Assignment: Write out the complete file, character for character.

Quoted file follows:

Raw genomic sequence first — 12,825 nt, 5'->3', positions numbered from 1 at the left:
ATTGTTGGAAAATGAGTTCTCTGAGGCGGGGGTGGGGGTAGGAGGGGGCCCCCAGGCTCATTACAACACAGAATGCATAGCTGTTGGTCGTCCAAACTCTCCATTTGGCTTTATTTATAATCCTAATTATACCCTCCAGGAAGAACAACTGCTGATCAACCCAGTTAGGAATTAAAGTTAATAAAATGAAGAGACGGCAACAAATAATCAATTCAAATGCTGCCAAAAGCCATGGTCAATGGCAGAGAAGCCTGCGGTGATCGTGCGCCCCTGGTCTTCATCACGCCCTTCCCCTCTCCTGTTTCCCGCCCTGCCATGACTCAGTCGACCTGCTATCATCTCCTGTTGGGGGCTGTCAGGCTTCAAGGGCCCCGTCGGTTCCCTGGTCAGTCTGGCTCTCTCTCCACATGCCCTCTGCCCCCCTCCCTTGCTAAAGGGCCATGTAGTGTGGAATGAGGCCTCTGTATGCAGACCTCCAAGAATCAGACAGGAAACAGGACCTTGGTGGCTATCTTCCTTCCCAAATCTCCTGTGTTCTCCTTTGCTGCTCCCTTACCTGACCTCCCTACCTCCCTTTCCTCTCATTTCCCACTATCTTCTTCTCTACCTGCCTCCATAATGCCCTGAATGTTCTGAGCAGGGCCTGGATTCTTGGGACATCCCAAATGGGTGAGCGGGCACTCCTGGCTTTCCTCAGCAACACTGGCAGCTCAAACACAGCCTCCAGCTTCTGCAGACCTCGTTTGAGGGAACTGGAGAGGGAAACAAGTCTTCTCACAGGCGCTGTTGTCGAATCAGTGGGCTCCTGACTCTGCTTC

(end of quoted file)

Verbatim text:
Raw genomic sequence first — 12,825 nt, 5'->3', positions numbered from 1 at the left:
ATTGTTGGAAAATGAGTTCTCTGAGGCGGGGGTGGGGGTAGGAGGGGGCCCCCAGGCTCATTACAACACAGAATGCATAGCTGTTGGTCGTCCAAACTCTCCATTTGGCTTTATTTATAATCCTAATTATACCCTCCAGGAAGAACAACTGCTGATCAACCCAGTTAGGAATTAAAGTTAATAAAATGAAGAGACGGCAACAAATAATCAATTCAAATGCTGCCAAAAGCCATGGTCAATGGCAGAGAAGCCTGCGGTGATCGTGCGCCCCTGGTCTTCATCACGCCCTTCCCCTCTCCTGTTTCCCGCCCTGCCATGACTCAGTCGACCTGCTATCATCTCCTGTTGGGGGCTGTCAGGCTTCAAGGGCCCCGTCGGTTCCCTGGTCAGTCTGGCTCTCTCTCCACATGCCCTCTGCCCCCCTCCCTTGCTAAAGGGCCATGTAGTGTGGAATGAGGCCTCTGTATGCAGACCTCCAAGAATCAGACAGGAAACAGGACCTTGGTGGCTATCTTCCTTCCCAAATCTCCTGTGTTCTCCTTTGCTGCTCCCTTACCTGACCTCCCTACCTCCCTTTCCTCTCATTTCCCACTATCTTCTTCTCTACCTGCCTCCATAATGCCCTGAATGTTCTGAGCAGGGCCTGGATTCTTGGGACATCCCAAATGGGTGAGCGGGCACTCCTGGCTTTCCTCAGCAACACTGGCAGCTCAAACACAGCCTCCAGCTTCTGCAGACCTCGTTTGAGGGAACTGGAGAGGGAAACAAGTCTTCTCACAGGCGCTGTTGTCGAATCAGTGGGCTCCTGACTCTGCTTC